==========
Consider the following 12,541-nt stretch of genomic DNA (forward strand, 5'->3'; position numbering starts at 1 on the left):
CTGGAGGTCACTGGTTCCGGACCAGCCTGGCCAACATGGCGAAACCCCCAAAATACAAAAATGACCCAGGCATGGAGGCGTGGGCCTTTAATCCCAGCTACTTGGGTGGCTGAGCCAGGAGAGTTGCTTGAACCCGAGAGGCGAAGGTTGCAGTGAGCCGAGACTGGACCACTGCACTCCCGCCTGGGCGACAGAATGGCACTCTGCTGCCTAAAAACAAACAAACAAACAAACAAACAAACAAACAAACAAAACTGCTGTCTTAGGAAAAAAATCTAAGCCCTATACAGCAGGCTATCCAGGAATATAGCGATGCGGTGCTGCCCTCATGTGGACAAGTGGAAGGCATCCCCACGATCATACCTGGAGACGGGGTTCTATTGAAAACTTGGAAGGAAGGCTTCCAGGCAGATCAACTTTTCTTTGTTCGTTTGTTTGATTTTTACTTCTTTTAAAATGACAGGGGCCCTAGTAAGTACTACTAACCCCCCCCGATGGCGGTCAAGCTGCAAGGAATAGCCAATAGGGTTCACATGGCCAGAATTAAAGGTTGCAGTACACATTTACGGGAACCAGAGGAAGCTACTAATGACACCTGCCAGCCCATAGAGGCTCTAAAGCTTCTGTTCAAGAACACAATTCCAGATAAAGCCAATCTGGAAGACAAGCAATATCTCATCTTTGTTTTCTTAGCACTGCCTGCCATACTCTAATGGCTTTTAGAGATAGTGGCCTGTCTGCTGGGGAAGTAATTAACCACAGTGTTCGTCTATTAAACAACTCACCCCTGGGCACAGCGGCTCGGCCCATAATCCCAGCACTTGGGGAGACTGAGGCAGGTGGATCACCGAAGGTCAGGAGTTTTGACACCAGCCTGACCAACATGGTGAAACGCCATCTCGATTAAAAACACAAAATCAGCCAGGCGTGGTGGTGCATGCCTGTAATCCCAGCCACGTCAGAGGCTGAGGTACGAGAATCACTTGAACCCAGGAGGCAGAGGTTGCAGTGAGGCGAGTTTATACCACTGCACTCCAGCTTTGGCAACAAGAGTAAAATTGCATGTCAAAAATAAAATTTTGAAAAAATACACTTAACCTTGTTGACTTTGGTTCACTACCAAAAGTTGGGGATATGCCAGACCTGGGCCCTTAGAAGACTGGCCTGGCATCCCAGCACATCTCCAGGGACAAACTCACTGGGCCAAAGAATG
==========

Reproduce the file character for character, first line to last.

Consider the following 12,541-nt stretch of genomic DNA (forward strand, 5'->3'; position numbering starts at 1 on the left):
CTGGAGGTCACTGGTTCCGGACCAGCCTGGCCAACATGGCGAAACCCCCAAAATACAAAAATGACCCAGGCATGGAGGCGTGGGCCTTTAATCCCAGCTACTTGGGTGGCTGAGCCAGGAGAGTTGCTTGAACCCGAGAGGCGAAGGTTGCAGTGAGCCGAGACTGGACCACTGCACTCCCGCCTGGGCGACAGAATGGCACTCTGCTGCCTAAAAACAAACAAACAAACAAACAAACAAACAAACAAACAAAACTGCTGTCTTAGGAAAAAAATCTAAGCCCTATACAGCAGGCTATCCAGGAATATAGCGATGCGGTGCTGCCCTCATGTGGACAAGTGGAAGGCATCCCCACGATCATACCTGGAGACGGGGTTCTATTGAAAACTTGGAAGGAAGGCTTCCAGGCAGATCAACTTTTCTTTGTTCGTTTGTTTGATTTTTACTTCTTTTAAAATGACAGGGGCCCTAGTAAGTACTACTAACCCCCCCCGATGGCGGTCAAGCTGCAAGGAATAGCCAATAGGGTTCACATGGCCAGAATTAAAGGTTGCAGTACACATTTACGGGAACCAGAGGAAGCTACTAATGACACCTGCCAGCCCATAGAGGCTCTAAAGCTTCTGTTCAAGAACACAATTCCAGATAAAGCCAATCTGGAAGACAAGCAATATCTCATCTTTGTTTTCTTAGCACTGCCTGCCATACTCTAATGGCTTTTAGAGATAGTGGCCTGTCTGCTGGGGAAGTAATTAACCACAGTGTTCGTCTATTAAACAACTCACCCCTGGGCACAGCGGCTCGGCCCATAATCCCAGCACTTGGGGAGACTGAGGCAGGTGGATCACCGAAGGTCAGGAGTTTTGACACCAGCCTGACCAACATGGTGAAACGCCATCTCGATTAAAAACACAAAATCAGCCAGGCGTGGTGGTGCATGCCTGTAATCCCAGCCACGTCAGAGGCTGAGGTACGAGAATCACTTGAACCCAGGAGGCAGAGGTTGCAGTGAGGCGAGTTTATACCACTGCACTCCAGCTTTGGCAACAAGAGTAAAATTGCATGTCAAAAATAAAATTTTGAAAAAATACACTTAACCTTGTTGACTTTGGTTCACTACCAAAAGTTGGGGATATGCCAGACCTGGGCCCTTAGAAGACTGGCCTGGCATCCCAGCACATCTCCAGGGACAAACTCACTGGGCCAAAGAATG